The best way of preserving gooseberries is with jelly. They should be full grown but green. Take six quarts of gooseberries, and select three quarts of the largest and finest to preserve whole, reserving the others for the jelly. Put the whole ones into a pan with sufficient water to cover them, and simmer them slowly till they begin to be tender; but do not keep them on the fire till they are likely to burst. Take them out carefully with a perforated skimmer to drain the warm water from them, and lay them directly in a pan of cold water. Put those that you intend for the jelly into a stew-pan, allowing to each quart of gooseberries half a pint of water. Boil them fast till they go all to pieces, and stir and mash them with a spoon. Then put them into a jelly-bag that has been first dipped in hot water, and squeeze through it all the juice. Measure the juice, and to each pint allow a pound and a half of loaf-sugar. Break up the sugar, and put it into a preserving kettle; pour the juice over it, and let it stand to melt, stirring it frequently. When it has all dissolved, set it over the fire, put the gooseberries into it, and let them boil twenty minutes, or till they are quite clear, and till the jelly is thick and congeals in the spoon when you hold it in the air. If the gooseberries seem likely to break, take them out carefully, and let the jelly boil by itself till it is finished. When all is done, put up the gooseberries and the jelly together in glass jars.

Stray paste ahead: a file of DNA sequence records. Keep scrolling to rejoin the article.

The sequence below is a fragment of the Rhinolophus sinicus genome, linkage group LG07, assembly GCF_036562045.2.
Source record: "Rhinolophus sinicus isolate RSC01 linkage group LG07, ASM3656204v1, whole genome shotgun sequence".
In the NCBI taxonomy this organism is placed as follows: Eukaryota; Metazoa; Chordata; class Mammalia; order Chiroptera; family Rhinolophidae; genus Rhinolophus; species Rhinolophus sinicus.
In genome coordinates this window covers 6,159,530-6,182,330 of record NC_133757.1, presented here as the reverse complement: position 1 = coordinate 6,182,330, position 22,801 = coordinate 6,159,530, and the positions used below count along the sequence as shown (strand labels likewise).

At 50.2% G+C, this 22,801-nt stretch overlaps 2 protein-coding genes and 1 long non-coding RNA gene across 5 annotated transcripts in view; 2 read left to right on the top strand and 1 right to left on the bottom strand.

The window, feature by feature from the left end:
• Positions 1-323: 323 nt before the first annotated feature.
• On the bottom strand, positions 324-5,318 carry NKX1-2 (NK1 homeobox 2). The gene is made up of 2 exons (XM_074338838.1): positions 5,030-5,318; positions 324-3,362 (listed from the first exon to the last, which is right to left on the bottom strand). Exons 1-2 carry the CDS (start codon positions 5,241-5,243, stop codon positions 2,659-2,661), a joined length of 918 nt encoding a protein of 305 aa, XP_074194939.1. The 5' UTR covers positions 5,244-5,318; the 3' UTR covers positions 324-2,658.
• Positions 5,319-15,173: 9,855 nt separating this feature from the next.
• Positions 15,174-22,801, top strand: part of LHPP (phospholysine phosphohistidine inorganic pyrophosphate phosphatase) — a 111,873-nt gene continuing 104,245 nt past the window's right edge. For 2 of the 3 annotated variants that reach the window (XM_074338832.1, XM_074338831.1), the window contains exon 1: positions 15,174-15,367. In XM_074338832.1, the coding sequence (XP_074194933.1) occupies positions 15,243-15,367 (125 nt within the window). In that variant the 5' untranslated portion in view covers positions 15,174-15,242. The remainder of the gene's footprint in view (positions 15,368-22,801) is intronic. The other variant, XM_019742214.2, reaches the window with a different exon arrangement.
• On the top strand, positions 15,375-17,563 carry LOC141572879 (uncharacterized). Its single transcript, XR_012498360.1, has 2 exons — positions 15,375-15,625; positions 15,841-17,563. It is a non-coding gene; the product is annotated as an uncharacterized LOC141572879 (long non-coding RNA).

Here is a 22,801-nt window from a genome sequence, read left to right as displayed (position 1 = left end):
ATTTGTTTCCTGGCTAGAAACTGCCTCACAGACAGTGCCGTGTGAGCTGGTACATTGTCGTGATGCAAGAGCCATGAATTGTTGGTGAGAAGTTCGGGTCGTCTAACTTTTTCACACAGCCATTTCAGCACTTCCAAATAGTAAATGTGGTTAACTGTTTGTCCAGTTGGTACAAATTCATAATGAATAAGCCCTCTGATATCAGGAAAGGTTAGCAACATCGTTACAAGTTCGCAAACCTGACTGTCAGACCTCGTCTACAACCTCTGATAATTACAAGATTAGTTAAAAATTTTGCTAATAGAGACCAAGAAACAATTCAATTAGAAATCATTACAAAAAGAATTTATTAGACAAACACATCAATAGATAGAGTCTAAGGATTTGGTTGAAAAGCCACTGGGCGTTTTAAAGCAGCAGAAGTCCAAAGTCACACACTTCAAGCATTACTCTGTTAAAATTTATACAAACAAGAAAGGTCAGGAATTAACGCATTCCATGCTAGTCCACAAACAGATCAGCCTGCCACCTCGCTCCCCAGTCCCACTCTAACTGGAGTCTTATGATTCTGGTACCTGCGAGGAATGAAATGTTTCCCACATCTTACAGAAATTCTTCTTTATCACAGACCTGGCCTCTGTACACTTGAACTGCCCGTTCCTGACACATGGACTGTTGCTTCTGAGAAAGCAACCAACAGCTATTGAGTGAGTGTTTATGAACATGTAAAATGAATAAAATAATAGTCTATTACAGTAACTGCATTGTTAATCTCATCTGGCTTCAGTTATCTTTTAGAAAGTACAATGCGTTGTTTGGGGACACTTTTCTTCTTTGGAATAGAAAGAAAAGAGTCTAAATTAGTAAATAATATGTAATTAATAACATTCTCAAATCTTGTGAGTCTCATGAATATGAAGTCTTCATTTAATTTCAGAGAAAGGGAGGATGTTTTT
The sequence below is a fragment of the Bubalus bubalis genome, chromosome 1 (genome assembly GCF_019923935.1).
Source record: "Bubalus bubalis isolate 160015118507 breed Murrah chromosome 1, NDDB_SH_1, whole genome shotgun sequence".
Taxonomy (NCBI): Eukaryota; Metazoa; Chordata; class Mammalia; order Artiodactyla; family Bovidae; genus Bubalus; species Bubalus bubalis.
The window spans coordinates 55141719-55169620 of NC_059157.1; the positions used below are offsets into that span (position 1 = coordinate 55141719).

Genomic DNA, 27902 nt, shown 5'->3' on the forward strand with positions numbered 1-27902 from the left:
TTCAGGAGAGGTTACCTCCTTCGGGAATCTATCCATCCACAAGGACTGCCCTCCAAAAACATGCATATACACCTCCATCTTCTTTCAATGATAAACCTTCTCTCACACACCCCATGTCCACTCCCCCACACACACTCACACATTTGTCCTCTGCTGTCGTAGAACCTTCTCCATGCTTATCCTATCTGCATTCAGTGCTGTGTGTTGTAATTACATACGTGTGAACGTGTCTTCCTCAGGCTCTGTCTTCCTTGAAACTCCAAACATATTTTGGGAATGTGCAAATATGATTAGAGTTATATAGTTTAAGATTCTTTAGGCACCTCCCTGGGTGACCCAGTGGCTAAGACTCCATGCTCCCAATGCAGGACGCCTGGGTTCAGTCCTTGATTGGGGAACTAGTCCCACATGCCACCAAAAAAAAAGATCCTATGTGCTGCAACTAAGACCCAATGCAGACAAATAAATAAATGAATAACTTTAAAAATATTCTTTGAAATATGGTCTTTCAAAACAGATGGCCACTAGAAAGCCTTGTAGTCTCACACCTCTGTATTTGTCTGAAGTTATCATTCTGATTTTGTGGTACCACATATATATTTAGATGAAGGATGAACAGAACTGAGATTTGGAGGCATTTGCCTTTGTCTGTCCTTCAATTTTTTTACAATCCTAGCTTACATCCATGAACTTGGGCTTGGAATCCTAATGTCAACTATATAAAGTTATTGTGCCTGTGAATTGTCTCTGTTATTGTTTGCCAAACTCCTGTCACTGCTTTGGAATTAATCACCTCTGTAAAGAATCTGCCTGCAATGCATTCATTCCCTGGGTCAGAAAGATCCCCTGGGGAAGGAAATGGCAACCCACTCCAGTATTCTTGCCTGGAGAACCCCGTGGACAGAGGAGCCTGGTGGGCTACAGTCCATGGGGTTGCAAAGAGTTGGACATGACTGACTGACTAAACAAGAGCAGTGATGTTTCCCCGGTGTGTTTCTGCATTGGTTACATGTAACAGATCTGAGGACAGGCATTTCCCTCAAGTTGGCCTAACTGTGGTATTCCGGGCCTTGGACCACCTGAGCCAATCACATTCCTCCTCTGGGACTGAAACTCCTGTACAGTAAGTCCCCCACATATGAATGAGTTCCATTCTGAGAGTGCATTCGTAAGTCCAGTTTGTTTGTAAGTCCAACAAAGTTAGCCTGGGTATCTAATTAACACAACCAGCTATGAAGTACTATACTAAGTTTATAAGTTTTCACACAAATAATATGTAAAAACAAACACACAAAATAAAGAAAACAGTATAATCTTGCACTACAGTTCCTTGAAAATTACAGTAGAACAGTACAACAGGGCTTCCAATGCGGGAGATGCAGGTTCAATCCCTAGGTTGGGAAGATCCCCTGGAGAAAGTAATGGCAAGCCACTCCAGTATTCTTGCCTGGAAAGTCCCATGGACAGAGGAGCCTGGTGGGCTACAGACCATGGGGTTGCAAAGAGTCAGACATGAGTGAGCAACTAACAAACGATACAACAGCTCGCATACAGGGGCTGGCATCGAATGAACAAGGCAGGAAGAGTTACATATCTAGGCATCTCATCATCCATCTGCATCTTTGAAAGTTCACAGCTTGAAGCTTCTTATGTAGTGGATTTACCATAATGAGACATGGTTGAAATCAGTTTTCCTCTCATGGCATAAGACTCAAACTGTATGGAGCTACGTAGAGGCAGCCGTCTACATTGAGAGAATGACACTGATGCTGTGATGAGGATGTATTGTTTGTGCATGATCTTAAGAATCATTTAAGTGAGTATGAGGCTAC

Strawberries, raspberries, grapes, currants or any small fruit may in a similar manner be preserved in jelly.